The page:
Health Care

Trump to Declare Public Health Emergency for Opioid Crisis

Trump to Declare Public Health Emergency for Opioid Crisis

Trump spokeswoman Sarah Huckabee Sanders said the formal declaration was delayed because of the "in-depth legal process" required to do so.

The opioid epidemic killed 64,000 Americans in 2016, prompting Trump to call it the "worst drug crisis in our nation's history". "That means President Trump must use this declaration to boost treatment, invest in the people and programs that fight this every day, and make treatment more affordable".

To end the epidemic, Mr Trump said there would need to be a mobilisation of government, local communities and private organisations.

He told the story of his brother Fred, who struggled with alcoholism and died in his 40s from complications of the disease; Fred's life instilled in Trump the commitment to never drink and never smoke.

On the campaign trail, he would often speak about the opioid crisis in states like New Hampshire and OH, but would often cite drugs pouring from across the U.S. -Mexico border as a primary driver of the problem. A statement from Christie said the commission will give Trump "an even more comprehensive set of recommendations" to fight opioids in a report to be issued November 1.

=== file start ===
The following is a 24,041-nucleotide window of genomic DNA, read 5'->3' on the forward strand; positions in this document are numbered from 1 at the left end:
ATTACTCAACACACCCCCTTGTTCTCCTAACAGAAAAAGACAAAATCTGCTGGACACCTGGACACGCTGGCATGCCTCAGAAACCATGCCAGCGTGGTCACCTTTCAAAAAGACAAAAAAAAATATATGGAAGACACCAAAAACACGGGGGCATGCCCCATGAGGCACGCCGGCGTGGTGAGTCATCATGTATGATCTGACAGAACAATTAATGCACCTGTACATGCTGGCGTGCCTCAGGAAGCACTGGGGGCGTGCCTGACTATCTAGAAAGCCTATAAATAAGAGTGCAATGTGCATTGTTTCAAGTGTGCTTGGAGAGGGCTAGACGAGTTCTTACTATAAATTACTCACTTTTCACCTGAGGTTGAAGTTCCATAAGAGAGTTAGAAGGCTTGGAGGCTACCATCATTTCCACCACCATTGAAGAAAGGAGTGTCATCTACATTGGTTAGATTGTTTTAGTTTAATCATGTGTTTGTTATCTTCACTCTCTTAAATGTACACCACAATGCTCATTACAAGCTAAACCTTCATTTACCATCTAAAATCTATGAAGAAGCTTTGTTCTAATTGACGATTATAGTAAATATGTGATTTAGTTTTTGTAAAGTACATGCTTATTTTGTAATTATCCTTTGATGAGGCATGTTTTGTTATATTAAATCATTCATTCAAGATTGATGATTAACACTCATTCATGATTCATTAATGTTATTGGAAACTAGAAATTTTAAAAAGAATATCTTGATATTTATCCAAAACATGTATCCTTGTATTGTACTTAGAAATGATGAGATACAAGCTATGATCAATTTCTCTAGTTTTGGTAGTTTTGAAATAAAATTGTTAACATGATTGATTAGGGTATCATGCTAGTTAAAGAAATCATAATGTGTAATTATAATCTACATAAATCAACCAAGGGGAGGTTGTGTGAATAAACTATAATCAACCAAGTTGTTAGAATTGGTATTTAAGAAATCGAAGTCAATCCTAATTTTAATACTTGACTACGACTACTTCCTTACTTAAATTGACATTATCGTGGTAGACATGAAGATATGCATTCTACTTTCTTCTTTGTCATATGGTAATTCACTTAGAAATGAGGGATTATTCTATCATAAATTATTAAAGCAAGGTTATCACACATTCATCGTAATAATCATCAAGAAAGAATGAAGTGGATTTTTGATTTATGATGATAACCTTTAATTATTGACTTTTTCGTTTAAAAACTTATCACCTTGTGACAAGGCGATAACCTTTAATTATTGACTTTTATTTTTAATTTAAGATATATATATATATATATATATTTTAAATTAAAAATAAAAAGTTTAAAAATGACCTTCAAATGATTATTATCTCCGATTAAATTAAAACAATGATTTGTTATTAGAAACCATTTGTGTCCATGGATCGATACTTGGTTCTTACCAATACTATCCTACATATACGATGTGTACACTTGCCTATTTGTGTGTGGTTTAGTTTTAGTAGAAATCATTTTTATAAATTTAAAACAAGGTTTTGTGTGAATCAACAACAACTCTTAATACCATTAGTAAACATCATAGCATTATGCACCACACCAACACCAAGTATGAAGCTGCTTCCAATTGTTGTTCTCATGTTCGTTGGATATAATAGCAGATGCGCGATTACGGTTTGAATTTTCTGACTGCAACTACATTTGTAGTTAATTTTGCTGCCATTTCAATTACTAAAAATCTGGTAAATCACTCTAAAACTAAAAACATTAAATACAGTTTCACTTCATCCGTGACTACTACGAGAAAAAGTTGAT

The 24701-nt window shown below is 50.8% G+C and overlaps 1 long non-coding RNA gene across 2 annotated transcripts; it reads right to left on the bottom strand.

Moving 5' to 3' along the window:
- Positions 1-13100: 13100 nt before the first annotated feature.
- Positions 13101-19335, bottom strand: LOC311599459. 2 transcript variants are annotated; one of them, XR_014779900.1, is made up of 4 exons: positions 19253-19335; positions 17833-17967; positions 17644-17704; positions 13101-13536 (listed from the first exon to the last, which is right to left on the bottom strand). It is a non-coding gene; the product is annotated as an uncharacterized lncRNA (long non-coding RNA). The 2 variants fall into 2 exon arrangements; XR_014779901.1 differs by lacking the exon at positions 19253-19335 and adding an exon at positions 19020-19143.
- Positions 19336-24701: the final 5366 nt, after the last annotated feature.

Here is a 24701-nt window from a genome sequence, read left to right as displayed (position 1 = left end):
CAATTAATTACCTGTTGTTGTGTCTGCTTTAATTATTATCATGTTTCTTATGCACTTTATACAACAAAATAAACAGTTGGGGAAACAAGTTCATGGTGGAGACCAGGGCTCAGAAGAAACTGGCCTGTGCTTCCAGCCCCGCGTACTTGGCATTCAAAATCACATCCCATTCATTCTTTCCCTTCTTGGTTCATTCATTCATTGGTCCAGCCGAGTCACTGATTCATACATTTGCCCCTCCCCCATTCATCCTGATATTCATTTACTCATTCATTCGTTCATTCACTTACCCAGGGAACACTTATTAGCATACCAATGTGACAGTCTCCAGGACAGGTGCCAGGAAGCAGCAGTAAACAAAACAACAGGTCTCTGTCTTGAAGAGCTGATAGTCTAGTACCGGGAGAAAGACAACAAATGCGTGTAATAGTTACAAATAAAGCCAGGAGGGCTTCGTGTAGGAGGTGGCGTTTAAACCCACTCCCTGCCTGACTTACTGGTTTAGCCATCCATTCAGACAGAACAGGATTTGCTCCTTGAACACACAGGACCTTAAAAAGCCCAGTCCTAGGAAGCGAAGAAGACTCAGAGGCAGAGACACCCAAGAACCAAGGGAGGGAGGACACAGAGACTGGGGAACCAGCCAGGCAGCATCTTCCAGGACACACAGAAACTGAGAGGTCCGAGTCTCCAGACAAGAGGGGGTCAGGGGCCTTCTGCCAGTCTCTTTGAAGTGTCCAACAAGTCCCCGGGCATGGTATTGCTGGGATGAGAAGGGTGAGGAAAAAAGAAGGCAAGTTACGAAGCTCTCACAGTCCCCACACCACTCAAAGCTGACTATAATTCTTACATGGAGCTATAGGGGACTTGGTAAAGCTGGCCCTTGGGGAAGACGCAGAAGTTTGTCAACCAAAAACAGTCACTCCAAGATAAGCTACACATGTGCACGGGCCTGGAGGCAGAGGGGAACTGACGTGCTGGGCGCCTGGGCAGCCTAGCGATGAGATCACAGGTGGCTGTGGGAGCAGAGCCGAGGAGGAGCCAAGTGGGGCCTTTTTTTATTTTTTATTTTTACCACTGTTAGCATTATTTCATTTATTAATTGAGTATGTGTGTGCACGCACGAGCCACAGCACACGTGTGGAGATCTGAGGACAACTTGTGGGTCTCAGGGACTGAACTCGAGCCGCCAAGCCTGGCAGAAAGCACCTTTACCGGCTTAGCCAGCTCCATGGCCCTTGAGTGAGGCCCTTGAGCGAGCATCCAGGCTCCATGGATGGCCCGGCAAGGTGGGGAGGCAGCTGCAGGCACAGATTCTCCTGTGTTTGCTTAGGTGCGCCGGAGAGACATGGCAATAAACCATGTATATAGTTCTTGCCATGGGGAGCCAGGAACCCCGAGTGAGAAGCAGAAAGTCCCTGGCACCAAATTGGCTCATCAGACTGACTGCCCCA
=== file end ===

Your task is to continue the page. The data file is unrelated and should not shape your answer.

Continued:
First Lady Melania Trump joined her husband in the East Wing to offer prayers to those fighting and recovering from drug addiction.

Trump's declaration won't free up much additional funding, but gives acting Health and Human Services Secretary Eric Hargan leeway to loosen certain regulations that he otherwise would not be able to.

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The current budget for the Public Health Emergency Fund is $57,000.

The declaration is limited, falling far short of the steps experts say is necessary to combat the crisis.

In an interview that aired Wednesday with Lou Dobbs on Fox Business News, Trump said he was planning to declare an emergency during the "next week".

On March 29, President Donald Trump issued an executive order establishing the President's Commission on Combating Drug Addiction and the Opioid Crisis and vowed to lead an aggressive coordinated federal campaign against it.

These so-called medication-assisted treatments continue to be stigmatized in many places.

The opioid commission's chairman, New Jersey Gov Chris Christie, applauded Trump's actions, saying on Twitter that Trump is "doing what we asked of him".

Despite rising public alarm about the epidemic, the unmet need for treatment remains enormous, with just 1 in 10 addicted Americans getting specialty treatment, according to the U.S. Surgeon General.